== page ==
The passing of time, as we move from year to year, carries with it the stark reminder of the brevity of life. The older I get, the faster time goes by (or so it seems!). Time is one thing you can never get back, once it is gone. Psalm 90 is a great text to focus on as we start a New Year, for in it we find five tremendous truths about time:
- First, with God there is no such thing, He is eternal. (vs. 1,2)
- Second, with man, it goes by so fast, and is so fleeting. (vs. 4-6)
- Third, what little there is seems to be filled with sorrow. (vs. 7-9)
- Fourth, the best thing we can do with it is use it wisely. (vs. 12)
- Fifth, when Christ returns, this thing called time will “be no more”. (vs. 13)
Verse 1 says: “Lord, thou hast been our dwelling place in all generations.” The idea here is that we live in, find our home in, our security in, the eternal God! The only safe place to be, as we transition from one year to the next, is to be found in Him! See also Deut. 33:27 “The eternal God is thy refuge, and underneath are the everlasting arms”. As a Biblical counselor, I have seen firsthand just how traumatic it is for many people to deal with the passing of the years. But, according to this Psalm, we can face the future with confidence. He not only knows the future, He controls the future. He gives us help and hope.
Verse 6 says: “A thousand years in thy sight are but as yesterday when it is past”. This same formula is repeated in II Peter 3:8. I did the math on this and calculated that a lifetime of 70 years comes out to about one hour and 40 minutes (in God’s reckoning of time). That’s less time than it takes to watch one movie on TV! Surely we all agree with the Biblical truth of the extreme brevity of life. There are seven different analogies used in Scripture to teach how short life is. In verse 4 it is compared to a sentry’s shift—called a “watch in the night”. In Job 7:6 it is compared to a weaver’s shuttle (for those old enough to remember what that is). In Psa. 102:11 it is compared to a fading shadow—probably a reference to the sun dial. In James 4:14 it is compared to vapor, or steam that dissipates like the morning fog that lifts. In Psa. 90:5 it is compared to a night’s sleep. In I Pet. 2:4 it is compared to the grass, or flower of the field, that withers and blows away. And in Psa. 90:9 it is called a “story that is told”.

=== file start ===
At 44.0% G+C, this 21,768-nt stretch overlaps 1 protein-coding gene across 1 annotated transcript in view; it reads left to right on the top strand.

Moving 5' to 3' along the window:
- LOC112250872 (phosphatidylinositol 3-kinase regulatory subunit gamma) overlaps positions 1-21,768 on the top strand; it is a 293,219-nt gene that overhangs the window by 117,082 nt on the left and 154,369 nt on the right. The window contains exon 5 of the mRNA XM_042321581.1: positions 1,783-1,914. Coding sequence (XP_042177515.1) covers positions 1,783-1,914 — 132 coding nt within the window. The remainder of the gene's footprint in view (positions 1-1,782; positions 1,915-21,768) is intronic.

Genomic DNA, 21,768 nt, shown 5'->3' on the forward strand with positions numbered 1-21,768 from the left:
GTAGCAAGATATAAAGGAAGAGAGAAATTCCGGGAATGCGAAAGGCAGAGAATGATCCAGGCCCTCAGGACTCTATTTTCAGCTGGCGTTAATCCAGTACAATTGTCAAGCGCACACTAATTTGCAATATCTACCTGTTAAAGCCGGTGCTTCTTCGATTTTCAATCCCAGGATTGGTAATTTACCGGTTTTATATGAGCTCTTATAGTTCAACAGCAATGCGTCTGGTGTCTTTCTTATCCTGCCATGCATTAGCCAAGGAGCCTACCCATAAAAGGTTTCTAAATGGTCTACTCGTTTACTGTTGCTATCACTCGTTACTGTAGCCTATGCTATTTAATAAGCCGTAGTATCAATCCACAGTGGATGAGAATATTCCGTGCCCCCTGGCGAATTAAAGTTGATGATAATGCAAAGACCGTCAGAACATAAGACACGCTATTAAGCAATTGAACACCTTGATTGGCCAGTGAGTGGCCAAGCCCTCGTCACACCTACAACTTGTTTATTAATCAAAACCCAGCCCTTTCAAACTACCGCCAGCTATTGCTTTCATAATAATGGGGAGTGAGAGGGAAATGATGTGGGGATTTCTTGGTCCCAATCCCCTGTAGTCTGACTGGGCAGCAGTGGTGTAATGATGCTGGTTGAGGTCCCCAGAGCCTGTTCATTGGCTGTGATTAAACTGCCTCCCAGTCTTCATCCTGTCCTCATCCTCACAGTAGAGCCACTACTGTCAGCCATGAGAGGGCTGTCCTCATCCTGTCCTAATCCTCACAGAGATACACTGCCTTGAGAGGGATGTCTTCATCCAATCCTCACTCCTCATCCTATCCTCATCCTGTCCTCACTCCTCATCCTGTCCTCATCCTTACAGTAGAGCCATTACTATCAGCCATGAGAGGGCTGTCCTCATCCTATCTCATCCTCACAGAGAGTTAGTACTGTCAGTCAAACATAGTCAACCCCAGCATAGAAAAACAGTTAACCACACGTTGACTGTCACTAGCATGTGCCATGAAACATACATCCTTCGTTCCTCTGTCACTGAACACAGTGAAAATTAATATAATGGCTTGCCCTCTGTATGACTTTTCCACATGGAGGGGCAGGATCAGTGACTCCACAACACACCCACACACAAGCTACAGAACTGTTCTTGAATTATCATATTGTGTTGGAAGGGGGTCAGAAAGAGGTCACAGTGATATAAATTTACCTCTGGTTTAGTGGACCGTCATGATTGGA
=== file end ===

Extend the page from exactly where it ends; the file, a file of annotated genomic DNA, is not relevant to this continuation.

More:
In verse 7 we read: “yet is their strength labor and sorrow”. These verses are most depressing. It is a description of human life filled with sin, tragedy, pain, suffering, and sorrow. This is comparable to Solomon’s analysis of human life, under the curse of sin, found in Ecclesiastes. What little time we have on earth is certainly wrought with trials and tears. How true is this text! (If this were not true, I would have had no Christian counseling to do over the course of the past 44 years)! There are a lot of people with a lot of hurts and pains.
Finally, in verse 12, we find the practical application—the perfect spiritual prescription for this depressing situation we find ourselves in: “So teach us to number our days that we may apply our hearts unto wisdom”. Serve God, not yourself. Man’s philosophy is this: “live it up, go put yourself first, have a good time, enjoy all the pleasures you can”. But God tells us to use our time wisely. The difference between a wise man and a fool is seen in their philosophy of life. The wise man plans ahead, thinks of eternity. The fool lives for the moment, and, like Esau of old, barters away the eternal for the sake of the immediate. Jim Elliot, the missionary to the Inca Indians who was martyred, wrote this: “He is no fool who gives up what he cannot keep to gain what he cannot lose!”
Rev. Richard Seefried is a certified clinical Christian counselor at the Help and Hope for Harrisonburg ministry home.